While Jackson County’s decision to spend federal COVID relief money on body cameras and tasers for sheriff’s deputies could raise some concerns, county officials say it’s perfectly legal.
Over the next five years, Jackson County plans to use more than $1.2 million of its roughly $8.5 million American Rescue Plan Act funds to purchase 77 total body cameras and tasers and 24 vehicle cameras made by Axon, County Manager Don Adams said.
The U.S. Department of the Treasury designed ARPA to help communities recover from the pandemic, but not all expenses have to be directly related to COVID.
In addition to the cameras and tasers, Jackson County will also use more than $2.1 million of its ARPA funds to match a Dogwood Health Trust grant for the construction of a domestic violence center.
Non-COVID expenses funded with ARPA
In order to be covered by ARPA money, projects must fall into one of four buckets — COVID recovery, infrastructure improvements, premium pay and revenue loss. The “revenue loss” category is where guidelines get murky.
“States and localities have a ton of flexibility that was built in by creating this revenue loss provision,” a U.S. Treasury Department official told Carolina Public Press last week.
“As long as they are reporting to us where the funds are coming from, they have pretty big leeway.”
County governments, whose ARPA allocations were determined by population, can use the money for “revenue loss” even if they didn’t actually lose revenue.
Jackson County, for example, did not see negative revenue impacts from COVID, county officials say. According to the county’s annual audit, Jackson’s total net position increased by $12.7 million, and its long-term debt decreased by $3.9 million in fiscal year 2020-21.
If local governments use the relief money for revenue loss, they’re able to move up to $10 million in ARPA funds into their operating budget. Internal budgets are subject to less federal scrutiny, which is how governments are able to use the money for non-COVID expenses.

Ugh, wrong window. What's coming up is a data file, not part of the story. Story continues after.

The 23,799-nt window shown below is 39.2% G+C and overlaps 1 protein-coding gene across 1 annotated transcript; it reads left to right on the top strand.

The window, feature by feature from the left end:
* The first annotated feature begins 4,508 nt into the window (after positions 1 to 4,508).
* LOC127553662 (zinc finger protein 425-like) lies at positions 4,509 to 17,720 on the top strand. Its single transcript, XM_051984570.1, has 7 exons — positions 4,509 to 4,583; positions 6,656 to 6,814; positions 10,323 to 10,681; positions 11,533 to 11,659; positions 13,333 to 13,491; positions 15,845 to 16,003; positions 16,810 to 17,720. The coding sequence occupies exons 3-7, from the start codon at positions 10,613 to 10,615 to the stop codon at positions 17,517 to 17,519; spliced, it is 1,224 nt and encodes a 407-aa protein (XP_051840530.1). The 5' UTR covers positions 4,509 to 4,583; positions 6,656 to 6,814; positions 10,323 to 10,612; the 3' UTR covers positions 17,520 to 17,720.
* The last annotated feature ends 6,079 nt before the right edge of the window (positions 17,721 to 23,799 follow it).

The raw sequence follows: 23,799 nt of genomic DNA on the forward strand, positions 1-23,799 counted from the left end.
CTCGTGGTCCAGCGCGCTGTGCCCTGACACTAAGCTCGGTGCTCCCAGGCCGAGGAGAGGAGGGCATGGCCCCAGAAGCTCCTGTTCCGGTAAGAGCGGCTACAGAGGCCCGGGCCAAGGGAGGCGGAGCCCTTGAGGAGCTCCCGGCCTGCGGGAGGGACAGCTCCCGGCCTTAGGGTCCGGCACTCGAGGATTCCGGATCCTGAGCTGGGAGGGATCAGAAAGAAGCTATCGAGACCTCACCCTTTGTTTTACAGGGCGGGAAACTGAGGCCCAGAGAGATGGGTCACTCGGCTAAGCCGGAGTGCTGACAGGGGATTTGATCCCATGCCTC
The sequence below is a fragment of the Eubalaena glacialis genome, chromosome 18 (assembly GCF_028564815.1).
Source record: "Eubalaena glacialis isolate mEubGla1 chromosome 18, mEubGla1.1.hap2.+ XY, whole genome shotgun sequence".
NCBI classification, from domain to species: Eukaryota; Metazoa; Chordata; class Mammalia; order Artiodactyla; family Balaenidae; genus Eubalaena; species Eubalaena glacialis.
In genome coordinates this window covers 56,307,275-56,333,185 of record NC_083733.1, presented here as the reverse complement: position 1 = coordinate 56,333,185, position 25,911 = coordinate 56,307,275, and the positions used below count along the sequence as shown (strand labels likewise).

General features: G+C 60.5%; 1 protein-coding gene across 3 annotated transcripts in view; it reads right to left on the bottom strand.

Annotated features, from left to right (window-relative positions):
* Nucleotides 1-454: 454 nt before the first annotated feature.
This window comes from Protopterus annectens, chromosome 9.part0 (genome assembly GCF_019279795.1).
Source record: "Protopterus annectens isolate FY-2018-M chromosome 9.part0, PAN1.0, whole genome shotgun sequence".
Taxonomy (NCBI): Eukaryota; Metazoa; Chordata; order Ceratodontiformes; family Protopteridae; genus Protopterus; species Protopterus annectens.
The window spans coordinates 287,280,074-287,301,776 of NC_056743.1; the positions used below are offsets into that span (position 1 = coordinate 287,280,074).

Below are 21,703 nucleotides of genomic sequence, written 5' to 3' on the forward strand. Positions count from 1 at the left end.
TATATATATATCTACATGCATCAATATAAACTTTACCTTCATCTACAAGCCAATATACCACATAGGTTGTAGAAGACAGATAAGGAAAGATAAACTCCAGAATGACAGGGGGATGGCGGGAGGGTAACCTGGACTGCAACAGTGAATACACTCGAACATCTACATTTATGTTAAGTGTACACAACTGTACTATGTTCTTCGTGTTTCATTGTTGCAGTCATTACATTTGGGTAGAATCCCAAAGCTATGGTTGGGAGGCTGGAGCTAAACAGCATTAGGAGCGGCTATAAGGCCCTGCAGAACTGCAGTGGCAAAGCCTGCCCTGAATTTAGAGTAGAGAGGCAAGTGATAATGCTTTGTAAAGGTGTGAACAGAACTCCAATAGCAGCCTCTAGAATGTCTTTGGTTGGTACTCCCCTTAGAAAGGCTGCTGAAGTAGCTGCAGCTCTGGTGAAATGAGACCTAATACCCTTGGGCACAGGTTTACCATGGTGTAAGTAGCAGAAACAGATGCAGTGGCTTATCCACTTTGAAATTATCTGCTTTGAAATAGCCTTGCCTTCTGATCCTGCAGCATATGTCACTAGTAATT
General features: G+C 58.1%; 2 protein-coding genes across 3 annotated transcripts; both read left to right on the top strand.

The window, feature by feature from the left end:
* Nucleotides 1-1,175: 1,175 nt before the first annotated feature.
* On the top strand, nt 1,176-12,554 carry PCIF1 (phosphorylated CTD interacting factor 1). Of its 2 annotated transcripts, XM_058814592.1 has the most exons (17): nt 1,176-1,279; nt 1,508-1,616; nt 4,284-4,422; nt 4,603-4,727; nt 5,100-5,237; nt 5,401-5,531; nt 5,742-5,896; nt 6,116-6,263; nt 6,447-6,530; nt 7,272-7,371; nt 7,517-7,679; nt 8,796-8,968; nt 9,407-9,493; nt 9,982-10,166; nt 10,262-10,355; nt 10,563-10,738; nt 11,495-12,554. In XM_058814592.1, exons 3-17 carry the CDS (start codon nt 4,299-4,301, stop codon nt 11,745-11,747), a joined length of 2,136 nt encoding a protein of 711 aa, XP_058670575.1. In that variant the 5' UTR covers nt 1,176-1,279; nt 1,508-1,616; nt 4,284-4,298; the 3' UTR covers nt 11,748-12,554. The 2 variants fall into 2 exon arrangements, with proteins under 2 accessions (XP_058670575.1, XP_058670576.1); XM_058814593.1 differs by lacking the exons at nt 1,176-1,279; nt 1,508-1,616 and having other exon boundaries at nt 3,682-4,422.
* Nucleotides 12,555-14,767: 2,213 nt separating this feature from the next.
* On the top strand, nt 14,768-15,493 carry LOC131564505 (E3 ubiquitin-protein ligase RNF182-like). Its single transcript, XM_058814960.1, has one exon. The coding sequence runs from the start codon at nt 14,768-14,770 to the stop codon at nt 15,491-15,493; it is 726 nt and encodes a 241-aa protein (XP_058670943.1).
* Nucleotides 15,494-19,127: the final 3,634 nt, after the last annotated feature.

That’s why Jackson County can spend what is technically considered COVID recovery money on new gear for law enforcement.
While purchasing the gear with ARPA money is technically legitimate and not likely to invite a federal audit, it could prompt a deeper discussion about whether governments in areas that didn’t experience a negative revenue impact from the pandemic should be able to claim “revenue loss” in order to pay for non-COVID-related projects.
“Some states are building prisons, for example,” the Treasury official said. “We have made clear — we put in our final rule — that we do not think that that’s (in) the spirit of what these funds are for. … There are a lot better ways to use this money in our view. But if they’re using revenue loss, legally they can do that.”
Adams said Jackson County can attribute revenue loss and use ARPA funds for law enforcement because the cameras and tasers are related to public safety, which the Treasury deems an appropriate use for the funds.
“The rules work that you turn around and you extend those (revenue replacement) funds for general governmental purposes,” Adams said.
“Even the interim rules identify public safety as eligible expenses under that category. (The cameras) were a need. It’s something that the sheriff was really looking at and looking to move forward with. It’s something that is going to provide safety.”
The need for body cams
Jackson County is one of the few sheriff’s offices in Western North Carolina that does not currently have body cameras for deputies. Burke, Haywood, McDowell, Swain and Yancey also don’t have the devices, according to the counties.
The State Bureau of Investigation’s most recent report showed Jackson County to have a crime rate of 3,131.9 offenses per 100,000 residents in 2020. That’s higher than the state of North Carolina’s crime rate, which was 2,775.5 offenses per 100,000 residents.
“At the end of the day, (the cameras) are really going to provide for the safety of the officer,” Adams said.
“But they’re going to provide for accountability and for the safety of citizens, too.”
The effectiveness of body cameras to reduce crime or protect officers is up for debate. According to a study published in 2020 by George Mason University’s Center for Evidence-Based Crime Policy, there’s little statistical evidence to prove that body cameras affect officer or citizen behavior.
Jackson County Sheriff Chip Hall did not respond to Carolina Public Press’ questions about why the cameras were needed or if there had been specific incidents in which the cameras would have benefited either the deputy or citizen.